I hit briefly on homeostasis last week, which means balance. Basically, homeostasis refers to our acid/alkaline balance which the body tries to regulate–like a radio trying to maintain its signal.
All in all it does a pretty good job but can get knocked off kilter. Take, for example, two men painting a house. They work side by side, both inhaling the same paint fumes. One man keels over, while the other man is not affected. What happened?
The one man’s radio couldn’t handle a further assault of toxins, and it could be that the “fuel” that went into his body—food, water, and air, was already compromised.
It isn’t about calories. It’s about quality. And that’s what I’m concerned about.
Dr. Parcells studied eleven cases of polio—all children. This was right after WWII when governments were doing nuclear testing—I’m not saying the bombs caused polio. I’m saying what was happening at the time.
Parcells found that in all cases that while the children were excreting acid, they had paralysis, which almost always takes place in an alkaline environment. She gave them natural acid-based calcium and applied spinal massage with an electrical current. Calcium is a neutral medium but takes on the properties of any acid it is exposed to. An electric charge is an acidic medium.
Once the deep alkaline field was balanced, all indications of polio were gone.
Those children resumed their childhoods and lived happy lives.
How many of us feel off balance?
When the body is off kilter, so are our emotions. When our emotions are off kilter, they wreak havoc on the body. When our spiritual connection is off, we suffer, and it’s hard to display kindness, thoughtfulness, and gratitude—all those characteristics we admire while enduring pain. Unless, of course, you have the fortitude of Nelson Mandela.
What are we going to do about it?
That’s our life work.
I’ve heard it said that we all have holes in our underwear. However, our holes aren’t in the same places—that’s why we can help each other.
I came across a site—yep–good things are afloat. Maybe you saw it, whatever, let’s talk about it. It’s genius. Made for kids mostly but pertains to any age.
The article is in Microsoft, “The Science Behind,” but I do not see the author’s name. The report is The Hidden Power of Feelings.*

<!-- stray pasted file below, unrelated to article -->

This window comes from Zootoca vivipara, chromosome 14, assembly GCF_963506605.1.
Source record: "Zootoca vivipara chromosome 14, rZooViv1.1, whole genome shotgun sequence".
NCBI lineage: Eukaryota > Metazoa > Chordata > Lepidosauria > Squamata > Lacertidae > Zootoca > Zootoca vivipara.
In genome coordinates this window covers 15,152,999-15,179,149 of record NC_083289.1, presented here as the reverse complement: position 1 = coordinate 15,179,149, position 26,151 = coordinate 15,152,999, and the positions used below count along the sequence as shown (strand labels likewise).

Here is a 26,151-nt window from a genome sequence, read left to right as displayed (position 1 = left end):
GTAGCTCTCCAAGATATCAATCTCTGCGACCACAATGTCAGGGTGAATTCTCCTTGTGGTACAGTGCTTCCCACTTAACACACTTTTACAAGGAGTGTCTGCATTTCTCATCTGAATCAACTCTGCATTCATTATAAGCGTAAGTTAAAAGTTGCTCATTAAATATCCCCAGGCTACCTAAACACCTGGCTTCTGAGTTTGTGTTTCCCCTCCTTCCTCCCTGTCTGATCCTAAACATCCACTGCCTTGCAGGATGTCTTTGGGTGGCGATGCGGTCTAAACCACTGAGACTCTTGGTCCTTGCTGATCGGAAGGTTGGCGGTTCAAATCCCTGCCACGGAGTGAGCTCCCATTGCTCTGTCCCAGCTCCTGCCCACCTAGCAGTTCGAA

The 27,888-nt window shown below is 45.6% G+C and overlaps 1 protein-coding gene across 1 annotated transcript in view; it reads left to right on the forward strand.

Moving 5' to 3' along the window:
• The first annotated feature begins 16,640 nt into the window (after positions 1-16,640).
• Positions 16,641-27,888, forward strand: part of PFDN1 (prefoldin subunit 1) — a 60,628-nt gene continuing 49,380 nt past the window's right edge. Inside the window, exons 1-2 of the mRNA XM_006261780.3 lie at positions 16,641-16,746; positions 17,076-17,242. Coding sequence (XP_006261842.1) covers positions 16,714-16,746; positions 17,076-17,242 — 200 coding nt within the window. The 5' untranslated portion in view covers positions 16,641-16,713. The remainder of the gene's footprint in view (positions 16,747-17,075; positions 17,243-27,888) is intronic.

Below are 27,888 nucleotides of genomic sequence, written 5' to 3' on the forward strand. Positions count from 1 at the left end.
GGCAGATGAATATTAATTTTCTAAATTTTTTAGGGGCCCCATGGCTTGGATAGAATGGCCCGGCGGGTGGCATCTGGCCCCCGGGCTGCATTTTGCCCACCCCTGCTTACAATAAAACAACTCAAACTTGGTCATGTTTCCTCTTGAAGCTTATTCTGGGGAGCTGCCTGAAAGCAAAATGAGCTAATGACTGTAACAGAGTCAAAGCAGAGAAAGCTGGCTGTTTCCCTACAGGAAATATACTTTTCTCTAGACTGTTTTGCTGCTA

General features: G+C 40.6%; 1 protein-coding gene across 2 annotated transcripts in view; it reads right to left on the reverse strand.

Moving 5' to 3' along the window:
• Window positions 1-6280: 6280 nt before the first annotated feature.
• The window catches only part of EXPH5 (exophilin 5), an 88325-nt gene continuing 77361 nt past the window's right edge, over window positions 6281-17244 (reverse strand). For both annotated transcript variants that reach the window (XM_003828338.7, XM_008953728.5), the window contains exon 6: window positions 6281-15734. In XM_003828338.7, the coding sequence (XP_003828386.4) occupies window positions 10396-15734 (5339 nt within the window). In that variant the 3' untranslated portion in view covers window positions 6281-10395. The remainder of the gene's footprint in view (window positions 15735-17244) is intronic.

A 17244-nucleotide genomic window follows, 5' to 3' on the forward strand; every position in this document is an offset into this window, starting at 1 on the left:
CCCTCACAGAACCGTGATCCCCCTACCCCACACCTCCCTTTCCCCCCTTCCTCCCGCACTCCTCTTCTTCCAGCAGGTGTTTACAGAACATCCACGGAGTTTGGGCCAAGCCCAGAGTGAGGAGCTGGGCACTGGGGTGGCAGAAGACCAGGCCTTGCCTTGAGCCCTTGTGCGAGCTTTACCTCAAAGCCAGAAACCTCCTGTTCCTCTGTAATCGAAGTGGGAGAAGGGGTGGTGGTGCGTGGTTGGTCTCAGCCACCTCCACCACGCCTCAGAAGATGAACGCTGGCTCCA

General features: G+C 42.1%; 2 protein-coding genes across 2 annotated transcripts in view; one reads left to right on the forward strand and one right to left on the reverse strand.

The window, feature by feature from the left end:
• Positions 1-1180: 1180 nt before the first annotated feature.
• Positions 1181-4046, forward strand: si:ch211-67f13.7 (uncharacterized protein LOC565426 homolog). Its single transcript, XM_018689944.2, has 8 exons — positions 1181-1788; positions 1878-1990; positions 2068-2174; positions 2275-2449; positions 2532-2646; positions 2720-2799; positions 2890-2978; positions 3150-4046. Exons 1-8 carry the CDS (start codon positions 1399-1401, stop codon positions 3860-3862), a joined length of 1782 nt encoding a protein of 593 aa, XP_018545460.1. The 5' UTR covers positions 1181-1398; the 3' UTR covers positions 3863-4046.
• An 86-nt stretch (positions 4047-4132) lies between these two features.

Feelings are more complex than simply being happy or sad. Researchers believe there are at least 27 distinct emotions (with varying degrees that can be mixed). And it seems helpful to name the feeling.
For example, a young person overhears a peer saying something negative about them. Left to fester, their feelings affect how they view themselves, their attention in class, and how they relate to their peers, and probably come home sullen, go to their room, where tears can flow, anger can grow, and the parents wonder what in the world is happening to their lovely teenager.
Perhaps the trauma could have been softened or resolved if they had shared their feelings with someone. Then, apologies could be made, misunderstandings cleared up-and all emotions returned to something more pleasant.
Nope. That’s different from the way we work.
Are you frustrated, confused, irritated, hurt, or lonely—look for the 27 emotions. I don’t want to copy their contribution.
Who guides us through this landscape of growing up?
Basically, nobody. We muddle through.
Luckily there is hope on the horizon.
And here’s a site that’s trying:
The Hidden Power of Feelings.
I read this yesterday that agave me a chuckle. It was a response to something Terry Cole-Whittiker said to an audience of about 4,000 when the commenter was 15. She is now 57.
“Just shoot the arrow, and where it lands, that was your target.”
And this morning from Tony Robbins:
“Sometimes it’s more important to just make the damn choice, commit to it, and find out.”